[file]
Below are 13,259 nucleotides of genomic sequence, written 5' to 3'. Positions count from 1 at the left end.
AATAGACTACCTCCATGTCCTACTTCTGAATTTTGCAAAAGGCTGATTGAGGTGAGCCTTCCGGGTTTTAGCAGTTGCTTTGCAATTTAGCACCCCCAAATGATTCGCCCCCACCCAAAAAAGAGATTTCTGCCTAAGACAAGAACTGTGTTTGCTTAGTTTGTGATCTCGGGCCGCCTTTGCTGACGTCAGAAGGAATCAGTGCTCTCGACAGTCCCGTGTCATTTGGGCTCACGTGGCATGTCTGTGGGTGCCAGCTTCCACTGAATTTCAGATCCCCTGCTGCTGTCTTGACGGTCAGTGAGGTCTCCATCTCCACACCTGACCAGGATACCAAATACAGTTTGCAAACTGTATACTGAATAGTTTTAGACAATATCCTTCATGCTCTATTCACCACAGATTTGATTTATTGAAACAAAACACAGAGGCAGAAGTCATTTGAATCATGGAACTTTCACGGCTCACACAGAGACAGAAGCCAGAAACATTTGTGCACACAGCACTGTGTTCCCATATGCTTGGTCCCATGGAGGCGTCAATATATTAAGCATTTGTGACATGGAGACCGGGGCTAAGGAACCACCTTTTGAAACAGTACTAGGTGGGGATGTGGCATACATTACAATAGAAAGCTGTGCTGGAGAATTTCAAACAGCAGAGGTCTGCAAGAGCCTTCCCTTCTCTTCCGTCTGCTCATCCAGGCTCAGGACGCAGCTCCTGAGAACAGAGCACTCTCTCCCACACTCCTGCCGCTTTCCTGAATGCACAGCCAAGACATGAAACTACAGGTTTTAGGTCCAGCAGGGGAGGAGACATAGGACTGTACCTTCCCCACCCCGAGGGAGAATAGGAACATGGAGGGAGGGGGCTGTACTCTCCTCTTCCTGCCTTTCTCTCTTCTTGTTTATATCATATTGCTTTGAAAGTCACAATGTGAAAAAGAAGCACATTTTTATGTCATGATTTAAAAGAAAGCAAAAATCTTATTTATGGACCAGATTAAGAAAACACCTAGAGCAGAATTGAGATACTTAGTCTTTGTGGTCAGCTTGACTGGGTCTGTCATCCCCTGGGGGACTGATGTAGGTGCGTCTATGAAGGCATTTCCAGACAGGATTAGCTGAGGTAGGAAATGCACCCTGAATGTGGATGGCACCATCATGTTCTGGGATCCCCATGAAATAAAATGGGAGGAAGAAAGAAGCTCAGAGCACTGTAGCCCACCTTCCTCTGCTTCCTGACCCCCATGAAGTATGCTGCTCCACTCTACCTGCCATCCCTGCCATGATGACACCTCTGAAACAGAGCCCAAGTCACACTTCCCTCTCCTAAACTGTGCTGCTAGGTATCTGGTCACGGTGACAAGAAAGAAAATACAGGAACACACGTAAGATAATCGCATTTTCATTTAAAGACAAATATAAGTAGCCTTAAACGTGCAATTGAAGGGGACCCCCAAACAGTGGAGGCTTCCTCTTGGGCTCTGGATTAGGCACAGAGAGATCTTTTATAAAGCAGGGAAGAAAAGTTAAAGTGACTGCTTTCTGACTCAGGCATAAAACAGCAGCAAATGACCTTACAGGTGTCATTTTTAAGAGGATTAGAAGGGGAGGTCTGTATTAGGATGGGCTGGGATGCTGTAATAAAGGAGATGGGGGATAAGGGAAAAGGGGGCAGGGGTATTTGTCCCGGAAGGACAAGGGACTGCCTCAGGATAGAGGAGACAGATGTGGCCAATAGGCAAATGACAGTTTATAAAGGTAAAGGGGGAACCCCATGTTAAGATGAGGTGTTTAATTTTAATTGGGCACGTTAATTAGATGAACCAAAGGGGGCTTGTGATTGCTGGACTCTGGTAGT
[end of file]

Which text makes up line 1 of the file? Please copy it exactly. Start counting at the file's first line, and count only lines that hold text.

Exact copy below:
Below are 13,259 nucleotides of genomic sequence, written 5' to 3'. Positions count from 1 at the left end.